Well I have one last ‘poor me’ story which I include mostly for its entertainment value. Three nights ago whilst setting up for the show, I ever so slightly put my lower back out. I was able to stave off immediate muscle spasming with some stretching to get through the show with a smile. However, later that night my little tired and emotional body wasn’t having a bar of it… the spasms started. Next morning I couldn’t stand straight or walk properly. I shuffled around like a little old man, groaning as a I went,  frantically Googling for a nearby massage place. Found one, and booked in for an emergency deep tissue massage. This was the single most excruciating experience of my life (I’m actually not exaggerating) which involved much groaning, grunting, calling out “no no no”, swearing, sweating, crying (full on proper tears) and at one point physically pushing the masseur away from me. By that night, after forcing myself to flyer, my back was responding with a bit more movement. I managed to again get through the show that night without anyone noticing (and even got reviewed that night). But the next day….. oh lordy. The show must go on, so I got my body moving slowly throughout the day, went out flyering again and straightened up just in time for another show. This brings me to this morning. Laying in bed I got a sudden unexpected cramp in my left calf muscle. The normal procedure for this event is to leap out of bed and walk on it immediately to stop the cramp before it fully takes hold. However, inhibited by my back issues, I was forced to get up slowly and carefully and as silently as possible (didn’t want to wake my house mates with my screaming). Too late… the cramp had set in. I dragged myself out of bed but was unable to stand up straight or put any weight on my left leg. I hobbled around swearing in a hushed tones which made it sound a lot more like an exorcism than a cramp.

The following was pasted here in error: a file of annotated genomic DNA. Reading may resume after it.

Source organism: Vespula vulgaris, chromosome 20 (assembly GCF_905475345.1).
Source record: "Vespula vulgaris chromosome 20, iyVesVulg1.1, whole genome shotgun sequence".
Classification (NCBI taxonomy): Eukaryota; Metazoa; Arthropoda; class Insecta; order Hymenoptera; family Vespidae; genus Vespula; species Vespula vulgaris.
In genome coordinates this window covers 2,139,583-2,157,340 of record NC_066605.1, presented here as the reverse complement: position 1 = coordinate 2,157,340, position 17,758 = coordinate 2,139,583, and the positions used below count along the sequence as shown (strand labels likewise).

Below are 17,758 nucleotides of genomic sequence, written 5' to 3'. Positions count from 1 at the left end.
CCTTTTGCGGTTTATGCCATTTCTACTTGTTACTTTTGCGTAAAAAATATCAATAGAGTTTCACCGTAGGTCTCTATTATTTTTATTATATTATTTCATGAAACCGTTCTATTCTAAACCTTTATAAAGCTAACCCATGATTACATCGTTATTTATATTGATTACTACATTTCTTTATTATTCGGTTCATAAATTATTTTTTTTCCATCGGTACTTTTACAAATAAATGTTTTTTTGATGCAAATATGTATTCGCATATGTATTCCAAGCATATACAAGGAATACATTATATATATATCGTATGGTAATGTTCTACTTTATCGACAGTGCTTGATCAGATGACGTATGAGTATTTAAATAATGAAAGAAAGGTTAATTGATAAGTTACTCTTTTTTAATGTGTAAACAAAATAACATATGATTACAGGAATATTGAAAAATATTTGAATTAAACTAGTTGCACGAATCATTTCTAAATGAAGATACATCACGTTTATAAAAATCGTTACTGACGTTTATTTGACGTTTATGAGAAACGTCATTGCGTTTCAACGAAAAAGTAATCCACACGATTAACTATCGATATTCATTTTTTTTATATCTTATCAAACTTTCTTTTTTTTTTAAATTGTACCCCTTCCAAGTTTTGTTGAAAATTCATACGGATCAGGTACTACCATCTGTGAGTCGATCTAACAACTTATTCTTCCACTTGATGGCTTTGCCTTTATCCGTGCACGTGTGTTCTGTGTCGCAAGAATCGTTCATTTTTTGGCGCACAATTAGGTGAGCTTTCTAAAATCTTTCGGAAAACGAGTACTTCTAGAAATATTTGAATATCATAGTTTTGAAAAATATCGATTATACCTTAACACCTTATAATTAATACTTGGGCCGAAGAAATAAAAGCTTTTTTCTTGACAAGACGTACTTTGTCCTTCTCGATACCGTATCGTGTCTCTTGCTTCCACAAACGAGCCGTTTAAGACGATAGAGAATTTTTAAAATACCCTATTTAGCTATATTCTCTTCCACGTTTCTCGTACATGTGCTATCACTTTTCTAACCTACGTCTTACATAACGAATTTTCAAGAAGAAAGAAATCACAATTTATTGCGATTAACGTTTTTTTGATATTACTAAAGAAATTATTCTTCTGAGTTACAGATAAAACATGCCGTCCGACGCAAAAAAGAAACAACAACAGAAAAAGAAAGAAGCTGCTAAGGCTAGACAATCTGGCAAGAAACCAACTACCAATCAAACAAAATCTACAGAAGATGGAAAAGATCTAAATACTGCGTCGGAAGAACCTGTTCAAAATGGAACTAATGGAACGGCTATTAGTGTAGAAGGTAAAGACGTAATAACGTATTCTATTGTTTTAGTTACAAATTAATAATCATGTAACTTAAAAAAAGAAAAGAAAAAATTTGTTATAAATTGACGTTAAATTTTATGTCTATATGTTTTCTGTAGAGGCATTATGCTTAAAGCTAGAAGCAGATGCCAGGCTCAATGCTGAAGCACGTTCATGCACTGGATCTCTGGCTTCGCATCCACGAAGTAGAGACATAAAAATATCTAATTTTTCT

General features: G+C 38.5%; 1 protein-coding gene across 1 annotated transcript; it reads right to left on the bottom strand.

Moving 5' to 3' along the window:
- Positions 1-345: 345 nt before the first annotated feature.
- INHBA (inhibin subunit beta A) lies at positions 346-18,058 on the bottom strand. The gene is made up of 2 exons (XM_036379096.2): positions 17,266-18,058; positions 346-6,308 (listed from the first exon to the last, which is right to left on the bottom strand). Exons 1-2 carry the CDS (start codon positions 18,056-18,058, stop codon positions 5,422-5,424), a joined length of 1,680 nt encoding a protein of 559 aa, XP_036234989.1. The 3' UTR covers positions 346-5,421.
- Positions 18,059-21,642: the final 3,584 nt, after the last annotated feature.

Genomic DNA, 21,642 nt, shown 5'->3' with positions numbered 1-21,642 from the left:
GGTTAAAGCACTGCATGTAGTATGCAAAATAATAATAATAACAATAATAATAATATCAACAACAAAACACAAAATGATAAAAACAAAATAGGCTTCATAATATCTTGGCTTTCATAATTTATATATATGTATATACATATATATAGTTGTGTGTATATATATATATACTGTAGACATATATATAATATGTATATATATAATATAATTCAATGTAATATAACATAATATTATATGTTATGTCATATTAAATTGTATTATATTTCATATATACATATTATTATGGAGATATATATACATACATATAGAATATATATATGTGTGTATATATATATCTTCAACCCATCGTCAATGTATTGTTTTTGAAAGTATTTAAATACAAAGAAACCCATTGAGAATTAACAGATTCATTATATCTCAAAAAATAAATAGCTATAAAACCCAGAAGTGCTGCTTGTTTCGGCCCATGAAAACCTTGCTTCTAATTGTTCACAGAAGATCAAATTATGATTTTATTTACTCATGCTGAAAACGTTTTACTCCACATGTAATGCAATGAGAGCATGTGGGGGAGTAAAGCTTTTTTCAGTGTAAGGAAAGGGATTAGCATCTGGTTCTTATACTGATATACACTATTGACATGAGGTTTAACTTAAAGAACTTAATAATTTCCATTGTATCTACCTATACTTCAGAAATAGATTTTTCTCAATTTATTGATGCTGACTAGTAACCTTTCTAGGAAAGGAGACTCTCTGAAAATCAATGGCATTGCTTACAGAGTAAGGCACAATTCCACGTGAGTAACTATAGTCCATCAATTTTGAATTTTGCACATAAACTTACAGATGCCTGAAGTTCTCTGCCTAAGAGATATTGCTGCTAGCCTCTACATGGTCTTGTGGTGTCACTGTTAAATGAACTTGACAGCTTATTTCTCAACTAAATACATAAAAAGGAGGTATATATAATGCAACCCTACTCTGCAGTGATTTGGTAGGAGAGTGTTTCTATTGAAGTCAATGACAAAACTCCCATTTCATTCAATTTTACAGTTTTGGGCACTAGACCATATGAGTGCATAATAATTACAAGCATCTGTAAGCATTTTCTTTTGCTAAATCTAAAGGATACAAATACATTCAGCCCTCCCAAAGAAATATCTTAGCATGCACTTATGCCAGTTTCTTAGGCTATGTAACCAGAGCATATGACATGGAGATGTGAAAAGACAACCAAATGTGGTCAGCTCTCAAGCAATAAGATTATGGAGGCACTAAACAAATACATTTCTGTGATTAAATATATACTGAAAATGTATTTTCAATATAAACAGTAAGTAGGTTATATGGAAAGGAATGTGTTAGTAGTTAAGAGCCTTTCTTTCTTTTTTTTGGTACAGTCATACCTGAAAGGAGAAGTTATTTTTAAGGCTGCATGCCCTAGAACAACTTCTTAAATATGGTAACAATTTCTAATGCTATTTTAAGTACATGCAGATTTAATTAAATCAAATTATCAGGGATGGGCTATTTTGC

So, where’s the entertainment value in that story? I think they call it schadenfreude (pleasure derived by someone from another person’s misfortune). But the humour wasn’t lost on me, and even in the midst of this painful moment, my inner self was looking on and laughing… it really was quite a hilarious sight. I’ve been laughing about it ever since… even while I was limping up to the pharmacy to buy some liniment. A perfect and hilarious ending to my Fringe experience. I had to pull out of a cabaret spot the other night because of my back, and the organiser told me it’s very common in the last week to lose acts due to failing bodies. I can declare my body has officially failed. Only one more show….